US Federal Reserve chairman Janet Yellen opened up the possibility of interest rate rises this year should the country’s recovery stay on course.
Speaking before a Senate committee yesterday, Ms Yellen said any change in language from now on “should be understood as reflecting the committee’s judgment that conditions have improved to the point where it will soon be the case that a change in the target range could be warranted at any meeting”.
The comments come as unemployment in the US has fallen to 5.7 per cent down from more than 10 per cent, a factor which has always been deemed an important factor of when to raise rates.
She said the central bank’s Federal Open Markets Committee would start to alter monetary policy when it was “reasonably confident” inflation would move back towards 2 per cent, which is the committee’s target.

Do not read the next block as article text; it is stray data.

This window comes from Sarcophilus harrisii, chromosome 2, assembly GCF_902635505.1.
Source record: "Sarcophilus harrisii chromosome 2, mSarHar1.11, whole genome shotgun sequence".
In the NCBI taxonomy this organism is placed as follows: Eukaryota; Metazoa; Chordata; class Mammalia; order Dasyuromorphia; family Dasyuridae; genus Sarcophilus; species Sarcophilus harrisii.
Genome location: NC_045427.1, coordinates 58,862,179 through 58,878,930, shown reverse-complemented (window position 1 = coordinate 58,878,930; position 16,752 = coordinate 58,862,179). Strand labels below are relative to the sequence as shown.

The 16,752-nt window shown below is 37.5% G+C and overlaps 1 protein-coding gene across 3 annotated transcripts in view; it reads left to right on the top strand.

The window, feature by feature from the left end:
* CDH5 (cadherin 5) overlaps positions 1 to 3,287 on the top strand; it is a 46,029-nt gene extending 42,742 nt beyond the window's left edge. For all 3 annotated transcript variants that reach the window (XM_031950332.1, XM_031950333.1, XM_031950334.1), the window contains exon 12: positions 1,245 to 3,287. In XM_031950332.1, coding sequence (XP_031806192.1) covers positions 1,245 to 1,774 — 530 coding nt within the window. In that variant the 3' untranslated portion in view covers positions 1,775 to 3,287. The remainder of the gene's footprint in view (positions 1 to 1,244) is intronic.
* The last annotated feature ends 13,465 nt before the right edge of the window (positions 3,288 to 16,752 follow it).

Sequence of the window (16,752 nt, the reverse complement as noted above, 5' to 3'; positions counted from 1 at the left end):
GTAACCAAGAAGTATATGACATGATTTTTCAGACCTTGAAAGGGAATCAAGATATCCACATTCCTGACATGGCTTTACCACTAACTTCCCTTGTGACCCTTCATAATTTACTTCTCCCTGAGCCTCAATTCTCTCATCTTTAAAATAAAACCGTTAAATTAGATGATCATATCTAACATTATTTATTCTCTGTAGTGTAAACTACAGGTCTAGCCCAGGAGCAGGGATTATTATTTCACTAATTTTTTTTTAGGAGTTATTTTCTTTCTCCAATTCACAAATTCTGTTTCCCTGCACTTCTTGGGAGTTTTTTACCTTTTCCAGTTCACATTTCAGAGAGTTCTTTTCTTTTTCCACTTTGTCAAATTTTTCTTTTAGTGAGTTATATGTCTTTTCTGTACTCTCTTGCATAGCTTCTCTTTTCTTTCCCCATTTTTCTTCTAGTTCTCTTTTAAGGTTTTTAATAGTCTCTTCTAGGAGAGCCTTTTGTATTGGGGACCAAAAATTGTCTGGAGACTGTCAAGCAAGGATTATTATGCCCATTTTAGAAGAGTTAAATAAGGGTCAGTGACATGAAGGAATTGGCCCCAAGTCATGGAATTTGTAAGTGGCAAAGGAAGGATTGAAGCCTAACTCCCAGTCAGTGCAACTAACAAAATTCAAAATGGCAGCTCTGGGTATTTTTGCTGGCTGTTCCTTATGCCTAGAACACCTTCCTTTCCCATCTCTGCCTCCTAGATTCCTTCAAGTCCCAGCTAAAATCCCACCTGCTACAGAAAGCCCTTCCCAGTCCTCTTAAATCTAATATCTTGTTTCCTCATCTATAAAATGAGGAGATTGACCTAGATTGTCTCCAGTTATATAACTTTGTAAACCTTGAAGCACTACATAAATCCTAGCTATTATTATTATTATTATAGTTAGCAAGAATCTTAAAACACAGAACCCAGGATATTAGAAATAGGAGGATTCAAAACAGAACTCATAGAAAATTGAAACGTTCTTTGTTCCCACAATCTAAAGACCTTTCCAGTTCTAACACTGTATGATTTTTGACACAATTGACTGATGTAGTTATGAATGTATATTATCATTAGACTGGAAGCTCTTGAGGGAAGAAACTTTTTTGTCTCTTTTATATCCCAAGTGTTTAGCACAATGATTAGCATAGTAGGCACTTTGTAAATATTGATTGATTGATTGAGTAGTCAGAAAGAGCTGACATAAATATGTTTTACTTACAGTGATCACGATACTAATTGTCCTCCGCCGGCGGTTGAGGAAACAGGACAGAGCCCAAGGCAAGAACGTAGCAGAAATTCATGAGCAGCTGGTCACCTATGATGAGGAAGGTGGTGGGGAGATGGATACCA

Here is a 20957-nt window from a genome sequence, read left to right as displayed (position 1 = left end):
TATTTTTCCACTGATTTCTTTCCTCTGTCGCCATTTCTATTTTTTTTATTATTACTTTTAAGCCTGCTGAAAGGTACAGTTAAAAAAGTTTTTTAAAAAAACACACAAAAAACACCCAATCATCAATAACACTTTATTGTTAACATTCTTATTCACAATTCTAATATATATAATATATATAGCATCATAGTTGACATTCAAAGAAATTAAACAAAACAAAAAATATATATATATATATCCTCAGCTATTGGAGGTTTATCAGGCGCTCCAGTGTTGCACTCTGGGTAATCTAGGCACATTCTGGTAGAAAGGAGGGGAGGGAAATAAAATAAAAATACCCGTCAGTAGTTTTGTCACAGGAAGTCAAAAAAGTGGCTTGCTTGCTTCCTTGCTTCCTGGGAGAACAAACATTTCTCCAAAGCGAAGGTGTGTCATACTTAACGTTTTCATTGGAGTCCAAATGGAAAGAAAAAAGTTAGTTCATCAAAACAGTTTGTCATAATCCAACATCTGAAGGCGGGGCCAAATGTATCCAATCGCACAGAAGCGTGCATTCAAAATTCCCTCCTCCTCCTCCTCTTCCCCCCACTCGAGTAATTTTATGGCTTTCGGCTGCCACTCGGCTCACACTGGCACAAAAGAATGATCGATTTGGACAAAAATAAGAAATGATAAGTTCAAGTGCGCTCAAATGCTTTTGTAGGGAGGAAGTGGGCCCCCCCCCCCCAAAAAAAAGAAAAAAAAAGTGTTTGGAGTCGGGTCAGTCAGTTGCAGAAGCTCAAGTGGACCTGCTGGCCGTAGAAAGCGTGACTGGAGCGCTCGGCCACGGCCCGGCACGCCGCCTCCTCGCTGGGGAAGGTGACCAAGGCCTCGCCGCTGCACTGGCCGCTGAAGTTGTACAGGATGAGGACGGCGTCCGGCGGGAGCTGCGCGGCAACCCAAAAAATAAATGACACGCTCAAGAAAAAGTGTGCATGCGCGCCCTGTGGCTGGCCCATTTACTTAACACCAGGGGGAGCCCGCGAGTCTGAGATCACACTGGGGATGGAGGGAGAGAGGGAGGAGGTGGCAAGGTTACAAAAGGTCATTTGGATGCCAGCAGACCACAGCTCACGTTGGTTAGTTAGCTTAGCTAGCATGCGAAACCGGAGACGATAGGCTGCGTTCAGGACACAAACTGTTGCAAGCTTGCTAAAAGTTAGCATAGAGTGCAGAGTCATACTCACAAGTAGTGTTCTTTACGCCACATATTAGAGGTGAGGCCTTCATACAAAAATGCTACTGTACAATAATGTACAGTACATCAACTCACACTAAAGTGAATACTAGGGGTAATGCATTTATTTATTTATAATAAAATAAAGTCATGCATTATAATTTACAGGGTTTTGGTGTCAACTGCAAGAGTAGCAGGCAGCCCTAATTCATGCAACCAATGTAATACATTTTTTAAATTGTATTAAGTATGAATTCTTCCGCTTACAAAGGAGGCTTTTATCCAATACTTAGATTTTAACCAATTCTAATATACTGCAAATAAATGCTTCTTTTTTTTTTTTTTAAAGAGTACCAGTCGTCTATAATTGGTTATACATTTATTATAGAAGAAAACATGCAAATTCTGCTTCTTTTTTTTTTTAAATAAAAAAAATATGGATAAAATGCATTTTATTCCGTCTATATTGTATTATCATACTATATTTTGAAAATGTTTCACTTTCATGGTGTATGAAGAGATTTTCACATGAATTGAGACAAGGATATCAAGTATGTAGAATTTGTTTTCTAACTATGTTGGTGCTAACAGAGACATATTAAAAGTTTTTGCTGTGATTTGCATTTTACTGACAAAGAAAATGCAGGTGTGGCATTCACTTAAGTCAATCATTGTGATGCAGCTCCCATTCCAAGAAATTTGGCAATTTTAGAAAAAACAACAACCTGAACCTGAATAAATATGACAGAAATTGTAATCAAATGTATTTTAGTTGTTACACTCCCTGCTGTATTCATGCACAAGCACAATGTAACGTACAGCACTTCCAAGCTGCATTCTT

Fixed income boutique TwentyFour Asset Management said Ms Yellen’s language was “very different” but welcomed the change.
“Very simply, the good news is that the Fed has dealt with the spectre of rising rates in a meticulous fashion, and has somehow done so without destabilising the market,” partner Mark Holman said.
“This time last year, we would have been saying that rising rates were one of the big risks to markets, and we expected this to be the prime source of volatility.
“When [former chairman Ben] Bernanke first introduced the concept back in May 2013, the rates, credit and equity markets fell together for two months. While we suspect that yesterday’s news is not good for US Treasury bond prices, we do think that equities and credit should take this positive news for what it really is.”